Colorectal cancer: the facts in the case of the microbiota.
Clay Slater L,Fonseca-Pereira Diogo,Garrett Wendy S
The Journal of clinical investigation
The importance of the microbiota in the development of colorectal cancer (CRC) is increasingly evident, but identifying specific microbial features that influence CRC initiation and progression remains a central task for investigators. Studies determining the microbial mechanisms that directly contribute to CRC development or progression are revealing bacterial factors such as toxins that contribute to colorectal carcinogenesis. However, even when investigators have identified bacteria that express toxins, questions remain about the host determinants of a toxin's cancer-potentiating effects. For other cancer-correlating bacteria that lack toxins, the challenge is to define cancer-relevant virulence factors. Herein, we evaluate three CRC-correlating bacteria, colibactin-producing Escherichia coli, enterotoxigenic Bacteroides fragilis, and Fusobacterium nucleatum, for their virulence features relevant to CRC. We also consider the beneficial bioactivity of gut microbes by highlighting a microbial metabolite that may enhance CRC antitumor immunity. In doing so, we aim to elucidate unique and shared mechanisms underlying the microbiota's contributions to CRC and to accelerate investigation from target validation to CRC therapeutic discovery.
The Role of Intestinal Microbiota in Colorectal Cancer.
Ren Lingli,Ye Juan,Zhao Bing,Sun Jinbing,Cao Peng,Yang Yang
Frontiers in pharmacology
Colorectal cancer is a multifactorial disease involving genetic, environmental, and lifestyle risk factors. Intestinal microbiota plays an important role in the occurrence and development of colorectal cancer. Studies have shown that the behavior of intestinal microbiota can lead to pathological changes in the host intestine, which can be divided into epigenetic changes and carcinogenic changes at the gene level, and ultimately promote the formation and development of colorectal cancer. Intestinal microbiota is mainly distributed in the intestinal epithelium, which is composed of a large number of microorganisms interacting with the host intestinal cells. It can affect the immune-inflammation and metabolism of the gastrointestinal tract, and may be used as a biomarker for disease diagnosis. Regulation of gut microbiota is a promising strategy for the prevention and treatment of colorectal cancer. This article reviews the role of intestinal microbiota in the development of colorectal cancer, including the related mechanisms of intestinal microbiota promoting colorectal cancer, the use of intestinal microbiota in the diagnosis of colorectal cancer, and the regulation of intestinal microbiota in the prevention or treatment of colorectal cancer.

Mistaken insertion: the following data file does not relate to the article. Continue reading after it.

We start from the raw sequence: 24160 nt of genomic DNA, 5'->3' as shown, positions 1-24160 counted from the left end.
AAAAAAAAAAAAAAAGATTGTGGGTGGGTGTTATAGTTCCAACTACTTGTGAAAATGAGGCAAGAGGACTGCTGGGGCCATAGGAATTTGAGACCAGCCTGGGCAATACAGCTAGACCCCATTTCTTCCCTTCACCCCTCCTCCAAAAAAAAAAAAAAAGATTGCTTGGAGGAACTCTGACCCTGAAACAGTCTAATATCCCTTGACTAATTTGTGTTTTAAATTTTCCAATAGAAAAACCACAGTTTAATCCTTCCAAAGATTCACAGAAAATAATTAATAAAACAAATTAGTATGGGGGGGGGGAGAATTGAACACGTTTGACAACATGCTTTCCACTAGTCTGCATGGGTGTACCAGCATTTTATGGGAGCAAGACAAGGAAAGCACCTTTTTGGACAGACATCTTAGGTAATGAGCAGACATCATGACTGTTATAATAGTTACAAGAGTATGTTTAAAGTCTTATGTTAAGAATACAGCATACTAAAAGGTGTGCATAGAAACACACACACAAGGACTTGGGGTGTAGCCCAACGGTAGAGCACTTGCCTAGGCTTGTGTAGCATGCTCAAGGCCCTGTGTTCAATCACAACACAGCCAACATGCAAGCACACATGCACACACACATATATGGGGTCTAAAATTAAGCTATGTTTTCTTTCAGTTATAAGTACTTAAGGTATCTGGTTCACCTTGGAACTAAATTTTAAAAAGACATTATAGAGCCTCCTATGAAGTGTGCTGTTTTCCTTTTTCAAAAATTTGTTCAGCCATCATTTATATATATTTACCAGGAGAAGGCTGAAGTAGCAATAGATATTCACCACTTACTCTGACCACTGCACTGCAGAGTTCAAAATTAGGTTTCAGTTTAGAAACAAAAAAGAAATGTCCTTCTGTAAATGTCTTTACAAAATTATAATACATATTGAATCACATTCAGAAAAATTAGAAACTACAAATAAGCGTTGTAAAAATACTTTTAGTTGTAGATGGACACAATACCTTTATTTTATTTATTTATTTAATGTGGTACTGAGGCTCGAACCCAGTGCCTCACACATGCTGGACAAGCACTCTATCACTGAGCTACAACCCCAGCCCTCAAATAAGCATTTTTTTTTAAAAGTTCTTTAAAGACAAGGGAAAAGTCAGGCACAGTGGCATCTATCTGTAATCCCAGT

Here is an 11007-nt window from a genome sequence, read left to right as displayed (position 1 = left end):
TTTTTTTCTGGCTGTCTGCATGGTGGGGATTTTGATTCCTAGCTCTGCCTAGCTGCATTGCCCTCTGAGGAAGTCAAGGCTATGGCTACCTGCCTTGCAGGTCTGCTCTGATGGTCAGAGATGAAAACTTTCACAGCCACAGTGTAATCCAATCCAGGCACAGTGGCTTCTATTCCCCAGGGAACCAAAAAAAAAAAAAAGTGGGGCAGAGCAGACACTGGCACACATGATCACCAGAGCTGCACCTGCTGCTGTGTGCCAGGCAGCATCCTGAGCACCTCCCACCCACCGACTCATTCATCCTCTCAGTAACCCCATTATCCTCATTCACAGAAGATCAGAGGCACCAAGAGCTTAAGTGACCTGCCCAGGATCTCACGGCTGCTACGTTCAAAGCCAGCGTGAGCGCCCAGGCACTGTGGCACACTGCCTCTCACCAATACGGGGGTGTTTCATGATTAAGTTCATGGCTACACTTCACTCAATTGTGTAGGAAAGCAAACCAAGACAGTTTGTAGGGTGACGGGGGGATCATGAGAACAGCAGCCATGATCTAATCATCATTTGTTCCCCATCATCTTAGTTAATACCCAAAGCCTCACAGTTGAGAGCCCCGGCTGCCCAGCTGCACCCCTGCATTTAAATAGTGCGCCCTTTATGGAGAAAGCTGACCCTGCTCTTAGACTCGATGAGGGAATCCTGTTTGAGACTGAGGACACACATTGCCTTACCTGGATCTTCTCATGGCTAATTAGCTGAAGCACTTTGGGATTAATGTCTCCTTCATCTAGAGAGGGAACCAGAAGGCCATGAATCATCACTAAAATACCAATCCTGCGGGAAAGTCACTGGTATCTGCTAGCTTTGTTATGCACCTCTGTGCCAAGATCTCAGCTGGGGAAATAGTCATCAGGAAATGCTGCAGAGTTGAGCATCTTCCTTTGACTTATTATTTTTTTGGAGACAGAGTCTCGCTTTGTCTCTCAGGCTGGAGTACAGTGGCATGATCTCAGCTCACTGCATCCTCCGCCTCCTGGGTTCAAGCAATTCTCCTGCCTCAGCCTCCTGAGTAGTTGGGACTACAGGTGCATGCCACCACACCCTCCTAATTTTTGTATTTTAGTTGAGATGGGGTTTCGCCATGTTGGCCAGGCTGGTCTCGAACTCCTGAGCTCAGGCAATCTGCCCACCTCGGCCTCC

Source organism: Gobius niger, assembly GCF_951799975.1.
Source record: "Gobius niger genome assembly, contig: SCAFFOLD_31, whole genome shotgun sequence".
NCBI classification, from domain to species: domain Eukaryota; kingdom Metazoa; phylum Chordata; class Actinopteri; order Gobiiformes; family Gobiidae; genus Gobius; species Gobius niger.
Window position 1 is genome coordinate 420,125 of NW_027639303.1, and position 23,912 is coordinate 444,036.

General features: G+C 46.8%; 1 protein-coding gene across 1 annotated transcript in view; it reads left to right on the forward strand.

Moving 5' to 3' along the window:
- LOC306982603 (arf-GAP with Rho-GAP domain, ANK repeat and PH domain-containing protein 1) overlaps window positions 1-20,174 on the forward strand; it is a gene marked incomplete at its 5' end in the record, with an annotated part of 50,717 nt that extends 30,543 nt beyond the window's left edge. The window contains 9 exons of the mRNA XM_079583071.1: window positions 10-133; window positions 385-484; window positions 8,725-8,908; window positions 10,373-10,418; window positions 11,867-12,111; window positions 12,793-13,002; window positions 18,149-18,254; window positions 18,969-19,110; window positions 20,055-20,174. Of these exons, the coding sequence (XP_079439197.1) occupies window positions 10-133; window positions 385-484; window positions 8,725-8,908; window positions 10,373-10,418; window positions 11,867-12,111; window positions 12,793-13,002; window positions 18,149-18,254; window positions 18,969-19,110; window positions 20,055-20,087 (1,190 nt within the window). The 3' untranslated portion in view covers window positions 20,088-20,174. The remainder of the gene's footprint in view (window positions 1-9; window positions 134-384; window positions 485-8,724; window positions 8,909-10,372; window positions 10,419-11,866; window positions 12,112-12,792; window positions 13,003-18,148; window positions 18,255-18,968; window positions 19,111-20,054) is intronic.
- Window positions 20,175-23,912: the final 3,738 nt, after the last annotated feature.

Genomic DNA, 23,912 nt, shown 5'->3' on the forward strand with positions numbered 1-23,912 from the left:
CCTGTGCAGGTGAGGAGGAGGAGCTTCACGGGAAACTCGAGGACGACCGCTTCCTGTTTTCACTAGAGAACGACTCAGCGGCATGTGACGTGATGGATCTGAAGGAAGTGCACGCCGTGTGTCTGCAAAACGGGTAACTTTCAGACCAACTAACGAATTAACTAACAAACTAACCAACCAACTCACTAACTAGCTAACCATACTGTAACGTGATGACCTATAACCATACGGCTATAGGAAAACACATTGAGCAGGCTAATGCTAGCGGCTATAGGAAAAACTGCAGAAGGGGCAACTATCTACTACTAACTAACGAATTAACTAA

The Intestinal Microbiota and Colorectal Cancer.
Cheng Yiwen,Ling Zongxin,Li Lanjuan
Frontiers in immunology
The intestinal microbiota, composed of a large population of microorganisms, is often considered a "forgotten organ" in human health and diseases. Increasing evidence indicates that dysbiosis of the intestinal microbiota is closely related to colorectal cancer (CRC). The roles for intestinal microorganisms that initiated and facilitated the CRC process are becoming increasingly clear. Hypothesis models have been proposed to illustrate the complex relationship between the intestinal microbiota and CRC. Recent studies have identified , enterotoxigenic , , , , and as CRC candidate pathogens. In this review, we summarized the mechanisms involved in microbiota-related colorectal carcinogenesis, including inflammation, pathogenic bacteria, and their virulence factors, genotoxins, oxidative stress, bacterial metabolites, and biofilm. We also described the clinical values of intestinal microbiota and novel strategies for preventing and treating CRC.
The Intestinal Microbiota in Colorectal Cancer.
Tilg Herbert,Adolph Timon E,Gerner Romana R,Moschen Alexander R
Experimental evidence from the past years highlights a key role for the intestinal microbiota in inflammatory and malignant gastrointestinal diseases. Diet exhibits a strong impact on microbial composition and provides risk for developing colorectal carcinoma (CRC). Large metagenomic studies in human CRC associated microbiome signatures with the colorectal adenoma-carcinoma sequence, suggesting a fundamental role of the intestinal microbiota in the evolution of gastrointestinal malignancy. Basic science established a critical function for the intestinal microbiota in promoting tumorigenesis. Further studies are needed to decipher the mechanisms of tumor promotion and microbial co-evolution in CRC, which may be exploited therapeutically in the future.